- Broadway Boogie Woogie: Damon Runyon and the Making of New York City Culture
Schwarz's generally excellent study manages two difficult feats at the same time. On the one hand, it summarizes two generations of work on Runyon. It brings together much of the strong criticism on Runyon from the revival of interest in him in the 1960s and 1970s and crosses it with more recent cultural studies work on his role in the New York of the 1920s and 1930s, most notably by Ann Douglas, David M. Kennedy, and William R. Taylor. On the other hand, it provides the most comprehensive reading of Runyon's short stories yet published, and it offers a jumping off point for a new wave of Runyon criticism.
Perhaps Schwarz's most provocative claim in reading the Broadway stories is his argument that we make a mistake when we regard the narrator as a stable, single figure. That breaks with a more than 50-year-old convention of criticism, but it liberates the stories in two key ways. First, it invites an awareness of the perpetually contingent quality of Runyon's writing. As Schwarz reminds us, whether Runyon worked as a reporter, columnist, or fiction writer, he was always aware of the specific and immediate context of his work. The stories that he wrote during World War II and in the midst of his own fatal illness come from a narrator with a bleaker and more jaded perspective than those from the end of the Prohibition Era. The wonderful syntax and sense of irony are consistent, but Schwarz argues that the perspective is different enough that we should not insist on a consistency of character and biography for the narrator.
Second, it makes possible new ways of seeing the connections among stories. The heart of Schwarz's study consists of three chapters in which he provides a reading of each Broadway story and places it within one of seventeen "genres" of the fiction. There is [End Page 752] much to argue with where Schwarz places one story or another and even with some of the genre determinations themselves, and Schwarz invites such argument. As he puts it, "Runyon not only resisted the categorizing sensibility but also had something of a postmodernist sensibility in understanding that absurdity and nonsense help make sense of things" (168-69). The categories that Schwarz proposes, contingent as they themselves may be, provide a terminology and approach for new readings of individual stories that otherwise run the risk of being overshadowed by the effect of the stories as a whole.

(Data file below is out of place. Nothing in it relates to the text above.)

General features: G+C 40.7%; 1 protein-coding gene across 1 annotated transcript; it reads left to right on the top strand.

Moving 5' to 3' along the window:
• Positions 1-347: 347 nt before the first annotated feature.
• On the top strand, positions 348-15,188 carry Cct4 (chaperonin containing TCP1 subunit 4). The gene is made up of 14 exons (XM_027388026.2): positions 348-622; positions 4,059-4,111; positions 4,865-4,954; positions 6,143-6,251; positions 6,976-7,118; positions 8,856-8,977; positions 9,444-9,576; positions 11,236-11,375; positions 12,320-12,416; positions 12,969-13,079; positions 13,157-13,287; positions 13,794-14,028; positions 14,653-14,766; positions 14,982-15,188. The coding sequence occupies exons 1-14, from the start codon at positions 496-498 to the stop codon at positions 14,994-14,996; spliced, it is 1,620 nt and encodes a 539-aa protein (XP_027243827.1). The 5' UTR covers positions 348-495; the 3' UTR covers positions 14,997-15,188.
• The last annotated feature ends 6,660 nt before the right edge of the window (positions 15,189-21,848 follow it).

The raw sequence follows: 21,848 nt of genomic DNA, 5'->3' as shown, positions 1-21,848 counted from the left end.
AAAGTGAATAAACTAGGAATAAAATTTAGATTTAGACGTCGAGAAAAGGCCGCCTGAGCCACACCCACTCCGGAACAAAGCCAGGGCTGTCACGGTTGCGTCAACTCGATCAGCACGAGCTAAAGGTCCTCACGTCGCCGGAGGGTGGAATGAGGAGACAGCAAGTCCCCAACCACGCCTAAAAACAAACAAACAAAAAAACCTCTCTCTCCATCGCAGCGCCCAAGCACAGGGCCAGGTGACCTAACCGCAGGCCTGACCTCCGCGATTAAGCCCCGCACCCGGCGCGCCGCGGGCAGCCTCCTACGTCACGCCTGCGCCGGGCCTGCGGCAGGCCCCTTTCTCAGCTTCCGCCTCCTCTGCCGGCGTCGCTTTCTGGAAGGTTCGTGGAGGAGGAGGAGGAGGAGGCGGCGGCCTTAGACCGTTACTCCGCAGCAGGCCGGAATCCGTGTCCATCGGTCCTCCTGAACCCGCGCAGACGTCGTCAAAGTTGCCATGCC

In addition to his groundbreaking work with the Broadway stories, Schwarz also proposes relationships between Runyon's career as a whole and his columns, reporting, and other story series. He is less original along such lines, but he does a good job of synthesizing much of the substantial but dated work by writers such as Edwin Hoyt who, having known Runyon personally, offer rich anecdotes that benefit from Schwarz's critical context. As a result, Schwarz makes the effort to keep all of Runyon's writing relevant even though he, like most readers, finds the Broadway stories more perpetually interesting.
All in all, Schwarz takes Runyon's world apart with real acumen, showing that exploring the differences in the stories and in the person(s) of the narrator allows us to see each story in a new light. While he puts that world together again a bit less successfully, his thorough catalogue of the stories is unrivalled, and he offers a provocative place to begin another generation of critical debate on Runyon. There are other good places to turn for ideas about Runyon's work, but none is more essential than Schwarz's new book, and none offers the same opportunities for asking new questions about a writer who is overdue for new appreciation.